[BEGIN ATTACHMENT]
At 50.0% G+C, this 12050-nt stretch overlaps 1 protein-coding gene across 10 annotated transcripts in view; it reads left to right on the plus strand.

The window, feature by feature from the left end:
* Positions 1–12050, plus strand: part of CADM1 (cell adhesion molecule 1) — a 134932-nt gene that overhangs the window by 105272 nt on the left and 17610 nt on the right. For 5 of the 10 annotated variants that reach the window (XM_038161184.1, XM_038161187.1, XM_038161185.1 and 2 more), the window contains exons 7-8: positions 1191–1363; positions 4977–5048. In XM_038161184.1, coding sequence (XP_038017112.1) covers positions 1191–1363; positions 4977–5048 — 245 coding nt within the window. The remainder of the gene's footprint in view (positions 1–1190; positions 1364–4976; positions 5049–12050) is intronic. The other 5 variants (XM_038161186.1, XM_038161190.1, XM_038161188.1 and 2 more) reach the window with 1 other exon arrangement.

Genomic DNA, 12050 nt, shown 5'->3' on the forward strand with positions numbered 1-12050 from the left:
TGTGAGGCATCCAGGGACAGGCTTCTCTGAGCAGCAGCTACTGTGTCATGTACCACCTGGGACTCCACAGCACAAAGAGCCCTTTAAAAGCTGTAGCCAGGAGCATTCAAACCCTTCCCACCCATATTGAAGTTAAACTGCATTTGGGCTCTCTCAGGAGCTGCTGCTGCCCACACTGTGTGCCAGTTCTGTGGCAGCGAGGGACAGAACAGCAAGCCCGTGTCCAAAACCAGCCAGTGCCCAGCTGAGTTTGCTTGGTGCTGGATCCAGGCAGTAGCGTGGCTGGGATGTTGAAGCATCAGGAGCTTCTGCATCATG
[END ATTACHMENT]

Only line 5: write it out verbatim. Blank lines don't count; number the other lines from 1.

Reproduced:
TGTGAGGCATCCAGGGACAGGCTTCTCTGAGCAGCAGCTACTGTGTCATGTACCACCTGGGACTCCACAGCACAAAGAGCCCTTTAAAAGCTGTAGCCAGGAGCATTCAAACCCTTCCCACCCATATTGAAGTTAAACTGCATTTGGGCTCTCTCAGGAGCTGCTGCTGCCCACACTGTGTGCCAGTTCTGTGGCAGCGAGGGACAGAACAGCAAGCCCGTGTCCAAAACCAGCCAGTGCCCAGCTGAGTTTGCTTGGTGCTGGATCCAGGCAGTAGCGTGGCTGGGATGTTGAAGCATCAGGAGCTTCTGCATCATG